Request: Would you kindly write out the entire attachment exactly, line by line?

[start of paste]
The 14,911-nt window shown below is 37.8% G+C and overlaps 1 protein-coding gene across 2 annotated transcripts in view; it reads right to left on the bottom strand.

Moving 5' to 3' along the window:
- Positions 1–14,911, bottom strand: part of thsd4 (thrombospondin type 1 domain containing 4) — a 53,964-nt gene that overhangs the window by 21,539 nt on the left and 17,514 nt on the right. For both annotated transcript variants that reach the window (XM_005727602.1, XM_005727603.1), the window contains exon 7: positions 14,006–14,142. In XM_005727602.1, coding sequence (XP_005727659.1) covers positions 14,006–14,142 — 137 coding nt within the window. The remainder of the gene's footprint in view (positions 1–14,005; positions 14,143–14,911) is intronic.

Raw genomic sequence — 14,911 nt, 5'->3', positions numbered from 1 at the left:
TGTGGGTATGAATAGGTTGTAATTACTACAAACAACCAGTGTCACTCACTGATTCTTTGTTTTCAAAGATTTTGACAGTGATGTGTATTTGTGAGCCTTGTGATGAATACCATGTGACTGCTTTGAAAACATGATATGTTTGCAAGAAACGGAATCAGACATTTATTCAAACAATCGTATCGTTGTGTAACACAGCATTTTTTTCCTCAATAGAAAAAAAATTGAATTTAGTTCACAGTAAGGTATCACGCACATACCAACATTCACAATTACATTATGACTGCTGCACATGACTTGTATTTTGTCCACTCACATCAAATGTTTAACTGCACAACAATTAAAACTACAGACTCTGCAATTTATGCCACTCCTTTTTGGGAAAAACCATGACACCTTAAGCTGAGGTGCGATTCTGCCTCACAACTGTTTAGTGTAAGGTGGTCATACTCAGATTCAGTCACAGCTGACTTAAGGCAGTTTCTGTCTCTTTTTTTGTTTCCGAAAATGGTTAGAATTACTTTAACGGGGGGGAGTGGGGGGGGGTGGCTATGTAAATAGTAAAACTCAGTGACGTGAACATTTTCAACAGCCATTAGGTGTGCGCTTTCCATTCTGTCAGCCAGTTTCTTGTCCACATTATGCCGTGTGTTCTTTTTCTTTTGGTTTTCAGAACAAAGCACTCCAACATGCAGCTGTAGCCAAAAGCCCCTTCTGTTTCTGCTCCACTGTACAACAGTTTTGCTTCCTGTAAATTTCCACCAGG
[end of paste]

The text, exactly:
The 14,911-nt window shown below is 37.8% G+C and overlaps 1 protein-coding gene across 2 annotated transcripts in view; it reads right to left on the bottom strand.

Moving 5' to 3' along the window:
- Positions 1–14,911, bottom strand: part of thsd4 (thrombospondin type 1 domain containing 4) — a 53,964-nt gene that overhangs the window by 21,539 nt on the left and 17,514 nt on the right. For both annotated transcript variants that reach the window (XM_005727602.1, XM_005727603.1), the window contains exon 7: positions 14,006–14,142. In XM_005727602.1, coding sequence (XP_005727659.1) covers positions 14,006–14,142 — 137 coding nt within the window. The remainder of the gene's footprint in view (positions 1–14,005; positions 14,143–14,911) is intronic.

Raw genomic sequence — 14,911 nt, 5'->3', positions numbered from 1 at the left:
TGTGGGTATGAATAGGTTGTAATTACTACAAACAACCAGTGTCACTCACTGATTCTTTGTTTTCAAAGATTTTGACAGTGATGTGTATTTGTGAGCCTTGTGATGAATACCATGTGACTGCTTTGAAAACATGATATGTTTGCAAGAAACGGAATCAGACATTTATTCAAACAATCGTATCGTTGTGTAACACAGCATTTTTTTCCTCAATAGAAAAAAAATTGAATTTAGTTCACAGTAAGGTATCACGCACATACCAACATTCACAATTACATTATGACTGCTGCACATGACTTGTATTTTGTCCACTCACATCAAATGTTTAACTGCACAACAATTAAAACTACAGACTCTGCAATTTATGCCACTCCTTTTTGGGAAAAACCATGACACCTTAAGCTGAGGTGCGATTCTGCCTCACAACTGTTTAGTGTAAGGTGGTCATACTCAGATTCAGTCACAGCTGACTTAAGGCAGTTTCTGTCTCTTTTTTTGTTTCCGAAAATGGTTAGAATTACTTTAACGGGGGGGAGTGGGGGGGGGTGGCTATGTAAATAGTAAAACTCAGTGACGTGAACATTTTCAACAGCCATTAGGTGTGCGCTTTCCATTCTGTCAGCCAGTTTCTTGTCCACATTATGCCGTGTGTTCTTTTTCTTTTGGTTTTCAGAACAAAGCACTCCAACATGCAGCTGTAGCCAAAAGCCCCTTCTGTTTCTGCTCCACTGTACAACAGTTTTGCTTCCTGTAAATTTCCACCAGG